The Nashville Predators are locked and loaded. Or rather, we knew they were loaded when they skated their way to the Stanley Cup final, but now they are locked up, thanks to the new eight-year, $64 million deal given to top center Ryan Johansen.
Johansen, who unfortunately missed the final due to emergency leg surgery in the previous series against Anaheim, nonetheless played a huge role in getting the Preds deep into the post-season. After tying for the team lead in regular-season scoring with linemate Viktor Arvidsson, ‘Joey’ put up nearly a point per game in the playoffs while facing off against the likes of Jonathan Toews, Paul Stastny and arch-enemy Ryan Kesler.
And he is only 25 years old.
That’s the best thing about this Predators squad; many of the team’s stars are just entering their primes, yet GM David Poile has everyone under contract now for at least a couple more years. In fact, the only pact that may become cumbersome in the near future is that of netminder Pekka Rinne, if the veteran and franchise legend degrades in effectiveness (his regular season was pedestrian, but he had some big playoff performances).
Even then, Rinne’s $7 million cap hit comes off the books in the summer of 2019 – right when rising star defenseman Ryan Ellis will need a long-term contract extension.
But let’s get back to Johansen, because he really is an essential part of this whole thing. While Nashville is known for its stellar defense corps, the Predators really could have used ‘Joey’ in the final against Pittsburgh. Would it ultimately have mattered to have him squaring off against Sidney Crosby, instead of Mike Fisher or Colin Wilson? Well, it would have helped – but maybe the Predators end up losing in seven instead of six. I mean, Sid was in a zone.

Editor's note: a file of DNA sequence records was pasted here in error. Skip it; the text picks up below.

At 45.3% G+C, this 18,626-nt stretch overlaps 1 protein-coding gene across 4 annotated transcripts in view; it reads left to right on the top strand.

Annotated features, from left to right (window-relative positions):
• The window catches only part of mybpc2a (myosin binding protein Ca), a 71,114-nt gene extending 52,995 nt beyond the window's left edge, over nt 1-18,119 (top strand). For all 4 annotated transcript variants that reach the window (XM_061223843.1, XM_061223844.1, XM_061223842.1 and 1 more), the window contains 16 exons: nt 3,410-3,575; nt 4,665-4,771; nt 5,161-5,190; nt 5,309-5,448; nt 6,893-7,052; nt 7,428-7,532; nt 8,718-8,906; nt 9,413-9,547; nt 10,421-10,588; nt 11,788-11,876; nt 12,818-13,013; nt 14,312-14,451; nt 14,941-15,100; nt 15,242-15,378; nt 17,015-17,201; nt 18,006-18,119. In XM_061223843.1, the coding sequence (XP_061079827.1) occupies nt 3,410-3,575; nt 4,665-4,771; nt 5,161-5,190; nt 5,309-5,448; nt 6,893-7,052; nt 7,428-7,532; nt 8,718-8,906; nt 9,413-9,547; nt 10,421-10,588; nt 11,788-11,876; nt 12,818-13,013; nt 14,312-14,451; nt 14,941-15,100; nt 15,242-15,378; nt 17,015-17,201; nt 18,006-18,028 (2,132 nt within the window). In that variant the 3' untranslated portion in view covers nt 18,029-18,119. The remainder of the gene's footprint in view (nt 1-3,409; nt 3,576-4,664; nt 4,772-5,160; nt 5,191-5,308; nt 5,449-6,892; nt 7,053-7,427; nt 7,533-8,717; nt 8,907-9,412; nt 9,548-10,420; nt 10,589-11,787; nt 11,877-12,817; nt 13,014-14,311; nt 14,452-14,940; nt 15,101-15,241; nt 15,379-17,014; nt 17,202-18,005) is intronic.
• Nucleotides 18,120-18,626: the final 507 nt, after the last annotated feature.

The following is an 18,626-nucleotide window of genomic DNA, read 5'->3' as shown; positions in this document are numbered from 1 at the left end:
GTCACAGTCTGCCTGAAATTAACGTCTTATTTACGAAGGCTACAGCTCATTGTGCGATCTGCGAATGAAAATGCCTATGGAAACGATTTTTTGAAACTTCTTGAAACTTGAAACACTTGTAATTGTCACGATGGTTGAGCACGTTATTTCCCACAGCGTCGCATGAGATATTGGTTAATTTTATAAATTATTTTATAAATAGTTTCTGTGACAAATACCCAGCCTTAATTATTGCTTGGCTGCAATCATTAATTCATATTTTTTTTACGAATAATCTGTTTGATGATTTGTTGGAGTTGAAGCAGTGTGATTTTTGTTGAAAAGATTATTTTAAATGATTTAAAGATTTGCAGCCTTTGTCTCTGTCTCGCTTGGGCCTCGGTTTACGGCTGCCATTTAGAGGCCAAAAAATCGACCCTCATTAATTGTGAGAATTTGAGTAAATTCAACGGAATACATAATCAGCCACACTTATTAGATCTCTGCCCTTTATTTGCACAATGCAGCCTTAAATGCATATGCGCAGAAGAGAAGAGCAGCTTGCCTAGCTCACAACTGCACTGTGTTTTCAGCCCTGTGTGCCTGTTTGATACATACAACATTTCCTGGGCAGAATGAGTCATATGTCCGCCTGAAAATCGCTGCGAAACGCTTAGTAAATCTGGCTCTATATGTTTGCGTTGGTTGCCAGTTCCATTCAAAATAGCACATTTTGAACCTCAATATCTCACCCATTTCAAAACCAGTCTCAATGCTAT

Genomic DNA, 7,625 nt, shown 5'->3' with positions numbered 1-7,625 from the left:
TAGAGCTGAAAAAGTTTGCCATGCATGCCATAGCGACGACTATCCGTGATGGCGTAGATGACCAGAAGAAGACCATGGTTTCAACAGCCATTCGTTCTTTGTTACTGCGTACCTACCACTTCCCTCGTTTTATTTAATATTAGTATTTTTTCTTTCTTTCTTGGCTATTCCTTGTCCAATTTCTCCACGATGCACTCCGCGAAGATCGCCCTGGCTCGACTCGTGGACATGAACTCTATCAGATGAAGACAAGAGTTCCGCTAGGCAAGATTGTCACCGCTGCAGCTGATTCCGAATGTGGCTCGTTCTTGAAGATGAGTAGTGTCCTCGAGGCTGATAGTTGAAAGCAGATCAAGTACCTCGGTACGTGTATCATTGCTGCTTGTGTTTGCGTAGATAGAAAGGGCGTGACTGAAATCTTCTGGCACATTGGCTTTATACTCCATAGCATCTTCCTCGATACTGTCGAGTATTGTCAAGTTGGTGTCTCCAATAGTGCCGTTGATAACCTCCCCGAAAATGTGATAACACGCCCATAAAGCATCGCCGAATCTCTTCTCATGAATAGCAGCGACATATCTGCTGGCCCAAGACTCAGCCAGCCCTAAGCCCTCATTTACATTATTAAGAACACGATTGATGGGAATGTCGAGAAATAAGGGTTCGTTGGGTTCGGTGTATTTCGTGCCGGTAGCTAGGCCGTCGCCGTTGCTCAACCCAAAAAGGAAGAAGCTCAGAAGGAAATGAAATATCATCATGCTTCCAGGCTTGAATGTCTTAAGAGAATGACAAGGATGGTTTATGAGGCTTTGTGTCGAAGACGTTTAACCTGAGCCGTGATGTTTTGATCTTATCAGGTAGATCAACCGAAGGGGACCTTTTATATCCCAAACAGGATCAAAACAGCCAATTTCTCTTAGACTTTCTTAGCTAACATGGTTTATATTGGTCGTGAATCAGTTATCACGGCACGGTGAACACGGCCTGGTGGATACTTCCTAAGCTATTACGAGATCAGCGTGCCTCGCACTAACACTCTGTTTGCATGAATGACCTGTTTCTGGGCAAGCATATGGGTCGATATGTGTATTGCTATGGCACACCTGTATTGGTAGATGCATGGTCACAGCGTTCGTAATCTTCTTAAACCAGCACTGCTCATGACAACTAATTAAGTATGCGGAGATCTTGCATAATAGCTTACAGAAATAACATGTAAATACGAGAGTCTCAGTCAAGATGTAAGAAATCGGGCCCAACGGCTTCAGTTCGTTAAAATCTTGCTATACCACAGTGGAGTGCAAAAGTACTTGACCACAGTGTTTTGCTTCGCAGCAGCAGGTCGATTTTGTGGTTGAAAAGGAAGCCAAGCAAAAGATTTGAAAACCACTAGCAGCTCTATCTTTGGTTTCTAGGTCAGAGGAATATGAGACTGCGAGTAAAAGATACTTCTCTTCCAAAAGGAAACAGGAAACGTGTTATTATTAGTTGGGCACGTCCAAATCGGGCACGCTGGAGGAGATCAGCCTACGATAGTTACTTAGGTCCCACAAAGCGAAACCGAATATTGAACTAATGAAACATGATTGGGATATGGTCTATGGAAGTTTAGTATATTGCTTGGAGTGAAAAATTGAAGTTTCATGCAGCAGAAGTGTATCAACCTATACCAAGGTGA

Now, if Nashville should climb the mountain again next season, perhaps things are different. The Johansen-Arvidsson-Filip Forsberg line gets another year of chemistry together and I would expect even better point totals from the trio, which was already very effective. Plus, you get a healthy Kevin Fiala, making the forward corps a lot more tricky to handle.
Is Johansen worth $8 million a year, for the maximum eight seasons? Short answer, yes. Not only is he an elite playmaker with great size, but he’s also a dominant possession driver and a popular guy in the room (the Predators have several great captain options if and when Fisher leaves town officially, and I have to assume Johansen is one of them).
And, as I have opined on numerous occasions, it’s very hard to find true No. 1 centers. Nashville only got Johansen by trading one of the brightest young blueliners in the game, Seth Jones, to Columbus. While $8 million is a big cap hit, Johansen will still be cheaper than Philadelphia’s Claude Giroux or Anaheim’s Ryan Getzlaf, so it’s worth keeping these things in perspective.
Assuming Johansen fully recovers from his freak leg ailment, the Predators won’t have to scrape their way into the post-season this time around. Do they have all the elements to win a championship? That’s a matter of debate. But Johansen’s new long-term deal ensures that the squad will have a shot at Stanley for years to come.
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